Honda unveiled the 2022 Civic prototype during an online event aimed at its core audience: young buyers.

A small group of designers at Honda may have the worst job in the automotive industry: updating the Civic to meet the expectations for the company and the public for the 11th-generation version of the top-selling compact.

American Honda unveiled the prototype of the 2022 Civic during an online gaming event on Honda’s Head2Head Twitch channel. The debut was hosted by Rachel Seltzer and MonsterDface, with eight top streamers who battled it out in Fortnite, a massively popular battle royale game, and a live performance by Honda Stage artist, Cordae.

How do you improve upon the brand’s second-best selling vehicle since 1973 – the first year it was sold in the U.S. – at 11.9 million units? It’s not just resting on its sales laurels either as its best-selling car at the retail level for the past five years. Not Honda’s best, simply the best.

(Honda set to debut 2022 Civic on Twitch streaming service.)

The 2022 Civic design update is more evolutionary than revolutionary.

Well, for starters, you clearly need to stay true to the car’s target audience, hence the debut of the prototype on Twitch — read: young buyers. Additionally, according to Gary Robinson, product planning head, American Honda Inc., you don’t mess up a good thing.

“It’s not meant to be a revolutionary change,” he said. “The success of the current generation of the Civic is just frankly, fantastic. It’s done so well and really dominates a segment.”

What the company wanted to do is keep the look of the exterior familiar, but also play to a constituency that may like larger utility vehicles, doesn’t have the budget to buy a new one. While the previous design gave the car a long, low look, the new model keeps that look but also makes subtle changes to elevate the eye, making it look bigger and roomier – like those much-desired SUVs and crossovers. The idea is to keep it clean and simple while giving it a premium feel.

It should be noted that the Civic on display during the event is a prototype and not necessarily the final product, although it’s unlikely there will be substantive changes between now and its arrival in the market early next year. However, the vehicle is still “raw” enough that the company didn’t show the interior during the debut event and only showed journalists a rendering of the inside during a background event earlier this week.

The new Civic retains its longer, lower look for 2022, but also attains a more upscale feel.

(First Drive: 2020 Honda Civic Type R.)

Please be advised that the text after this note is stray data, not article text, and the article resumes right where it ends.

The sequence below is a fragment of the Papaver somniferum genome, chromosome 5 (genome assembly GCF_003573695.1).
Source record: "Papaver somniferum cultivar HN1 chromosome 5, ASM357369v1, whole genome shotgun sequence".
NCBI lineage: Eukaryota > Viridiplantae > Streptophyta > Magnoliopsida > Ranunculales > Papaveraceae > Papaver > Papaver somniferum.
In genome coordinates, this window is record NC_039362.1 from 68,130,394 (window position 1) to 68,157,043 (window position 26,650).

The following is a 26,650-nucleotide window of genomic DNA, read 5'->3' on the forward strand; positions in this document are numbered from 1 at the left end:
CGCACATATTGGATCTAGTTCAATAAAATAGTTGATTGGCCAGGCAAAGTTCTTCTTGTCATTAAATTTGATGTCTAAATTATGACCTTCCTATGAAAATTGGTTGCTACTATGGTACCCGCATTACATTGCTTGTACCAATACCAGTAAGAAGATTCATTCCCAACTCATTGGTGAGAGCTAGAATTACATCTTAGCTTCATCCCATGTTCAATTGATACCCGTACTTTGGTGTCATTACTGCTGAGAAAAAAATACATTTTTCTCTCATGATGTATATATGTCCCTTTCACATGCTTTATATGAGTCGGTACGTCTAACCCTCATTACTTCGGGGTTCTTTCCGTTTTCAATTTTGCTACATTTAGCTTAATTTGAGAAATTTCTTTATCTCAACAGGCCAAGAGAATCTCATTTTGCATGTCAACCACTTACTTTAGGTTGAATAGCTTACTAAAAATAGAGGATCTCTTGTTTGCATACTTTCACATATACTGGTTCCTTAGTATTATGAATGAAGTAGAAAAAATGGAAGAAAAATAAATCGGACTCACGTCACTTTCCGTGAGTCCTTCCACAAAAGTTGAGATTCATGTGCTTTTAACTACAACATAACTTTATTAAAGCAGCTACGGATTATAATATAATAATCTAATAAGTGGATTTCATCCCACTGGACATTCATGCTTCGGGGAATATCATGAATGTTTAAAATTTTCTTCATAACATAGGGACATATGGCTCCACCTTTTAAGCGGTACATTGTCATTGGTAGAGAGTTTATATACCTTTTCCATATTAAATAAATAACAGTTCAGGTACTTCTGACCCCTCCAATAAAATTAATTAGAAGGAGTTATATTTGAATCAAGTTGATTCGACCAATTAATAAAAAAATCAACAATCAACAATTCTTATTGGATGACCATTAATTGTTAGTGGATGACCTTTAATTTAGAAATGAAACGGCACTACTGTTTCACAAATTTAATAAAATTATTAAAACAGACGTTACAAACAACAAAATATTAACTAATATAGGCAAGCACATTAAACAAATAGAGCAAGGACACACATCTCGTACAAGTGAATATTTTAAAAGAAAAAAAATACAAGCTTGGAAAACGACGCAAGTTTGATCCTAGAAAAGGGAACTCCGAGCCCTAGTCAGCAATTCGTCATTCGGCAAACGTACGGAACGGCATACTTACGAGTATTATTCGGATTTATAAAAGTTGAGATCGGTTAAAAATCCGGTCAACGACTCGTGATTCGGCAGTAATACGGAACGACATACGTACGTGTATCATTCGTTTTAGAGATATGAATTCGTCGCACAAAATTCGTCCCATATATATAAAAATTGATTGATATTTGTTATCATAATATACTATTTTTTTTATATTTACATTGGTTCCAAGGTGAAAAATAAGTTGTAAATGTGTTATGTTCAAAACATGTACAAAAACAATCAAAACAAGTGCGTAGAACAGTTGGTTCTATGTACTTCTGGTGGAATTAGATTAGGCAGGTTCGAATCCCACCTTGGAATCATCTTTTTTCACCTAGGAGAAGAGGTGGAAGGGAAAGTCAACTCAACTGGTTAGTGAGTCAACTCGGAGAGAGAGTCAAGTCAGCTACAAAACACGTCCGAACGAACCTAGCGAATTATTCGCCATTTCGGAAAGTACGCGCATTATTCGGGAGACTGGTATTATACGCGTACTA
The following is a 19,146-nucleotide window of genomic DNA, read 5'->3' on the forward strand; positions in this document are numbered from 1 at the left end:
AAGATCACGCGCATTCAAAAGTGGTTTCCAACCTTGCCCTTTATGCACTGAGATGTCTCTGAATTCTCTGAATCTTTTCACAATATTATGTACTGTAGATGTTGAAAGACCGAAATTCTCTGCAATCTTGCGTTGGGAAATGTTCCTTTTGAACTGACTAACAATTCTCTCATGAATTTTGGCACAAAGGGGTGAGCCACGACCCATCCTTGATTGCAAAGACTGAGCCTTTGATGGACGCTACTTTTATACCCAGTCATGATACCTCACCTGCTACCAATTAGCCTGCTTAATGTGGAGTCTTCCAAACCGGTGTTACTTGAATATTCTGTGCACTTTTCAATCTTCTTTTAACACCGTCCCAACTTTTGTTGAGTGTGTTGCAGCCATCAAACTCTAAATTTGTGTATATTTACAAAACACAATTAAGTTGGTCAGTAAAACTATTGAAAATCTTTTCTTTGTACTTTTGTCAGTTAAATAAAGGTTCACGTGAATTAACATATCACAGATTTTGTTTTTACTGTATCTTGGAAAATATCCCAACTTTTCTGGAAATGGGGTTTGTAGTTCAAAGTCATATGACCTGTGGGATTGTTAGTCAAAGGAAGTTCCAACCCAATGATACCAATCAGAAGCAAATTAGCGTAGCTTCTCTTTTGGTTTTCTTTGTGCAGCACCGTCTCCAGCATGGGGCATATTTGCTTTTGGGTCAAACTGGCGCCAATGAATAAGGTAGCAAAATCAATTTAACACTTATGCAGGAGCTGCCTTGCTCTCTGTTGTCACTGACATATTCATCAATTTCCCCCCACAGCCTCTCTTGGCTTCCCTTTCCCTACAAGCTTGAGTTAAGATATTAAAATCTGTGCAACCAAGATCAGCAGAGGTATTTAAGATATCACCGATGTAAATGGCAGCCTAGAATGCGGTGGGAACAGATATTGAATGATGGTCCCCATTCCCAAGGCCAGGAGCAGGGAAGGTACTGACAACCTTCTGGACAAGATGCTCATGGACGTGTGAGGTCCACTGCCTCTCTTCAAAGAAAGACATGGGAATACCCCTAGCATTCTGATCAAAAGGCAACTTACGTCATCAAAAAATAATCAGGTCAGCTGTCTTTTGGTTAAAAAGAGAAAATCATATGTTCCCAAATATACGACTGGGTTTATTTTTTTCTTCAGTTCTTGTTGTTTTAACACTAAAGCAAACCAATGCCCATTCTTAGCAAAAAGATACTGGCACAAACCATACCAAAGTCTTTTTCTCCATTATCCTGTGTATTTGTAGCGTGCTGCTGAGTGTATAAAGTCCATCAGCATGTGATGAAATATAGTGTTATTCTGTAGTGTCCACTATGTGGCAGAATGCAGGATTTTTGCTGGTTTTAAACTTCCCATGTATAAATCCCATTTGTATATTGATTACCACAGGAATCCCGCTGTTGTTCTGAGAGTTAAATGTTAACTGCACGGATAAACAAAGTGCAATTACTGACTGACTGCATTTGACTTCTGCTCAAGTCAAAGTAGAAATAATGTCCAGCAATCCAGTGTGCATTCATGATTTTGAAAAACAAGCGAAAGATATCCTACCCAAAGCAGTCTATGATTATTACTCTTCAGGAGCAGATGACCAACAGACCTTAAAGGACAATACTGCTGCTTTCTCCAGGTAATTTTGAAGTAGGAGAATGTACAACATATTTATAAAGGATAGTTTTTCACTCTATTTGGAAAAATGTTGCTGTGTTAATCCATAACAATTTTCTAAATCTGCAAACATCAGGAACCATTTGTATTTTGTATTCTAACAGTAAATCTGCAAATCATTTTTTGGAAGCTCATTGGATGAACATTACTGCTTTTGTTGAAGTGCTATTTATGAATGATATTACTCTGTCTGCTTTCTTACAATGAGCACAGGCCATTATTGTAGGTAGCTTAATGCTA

Not only is price and styling important in keeping first-time and young buyers coming to the Civic, value is critical. Ensuring all of the infotainment features that millennials expect, such as Apple CarPlay and Android Auto is balanced against making the cabin feel airy and spacious with an uncluttered display on the dashboard.

One way they’re making the inside seem larger is by using a honeycomb mesh accent, which serves not only makes the dash appear wider, but also conceals the visually busy air vents. The 11th-generation also will introduce multiple new Civic-first technologies, including an all-digital driver’s meter cluster and a new 9-inch full-HD Display Audio touchscreen mounted atop the low-set instrument panel, the company noted.

Young buyers also demand a safe vehicle, and the company is offering its Honda Sensing safety and driver-assistance technologies as well as new airbag designs. Adding to that is the company’s Advanced Compatibility Engineering, or ACE, which offers improved protection for passengers and pedestrians in the event of a crash. It also has a stiffer body structure to give the new model improved ride and handling.

Honda didn’t even have photography available of the Civic’s new interior, offering a rendering instead.

The new Civic comes in four variants: sedan, hatchback, Si and Type R. That’s also the order that they be introduced in throughout next year with the Type R coming late in 2021. Pricing for the new Civic won’t be released until closer to its arrival next year.

(Honda’s new 2021 Accord Hybrid is sporty, well-equipped and might make you rethink what a hybrid is.)

It’s also important to note that since it is young buyers putting these vehicles in their driveways, the Si and Type R are available with manual transmissions only. While driving stick has been on the decline for some time now ­– last year more EVs were sold than manuals in the U.S. – the Civic bucks the trend with 8% of the vehicles coming with manual transmissions.

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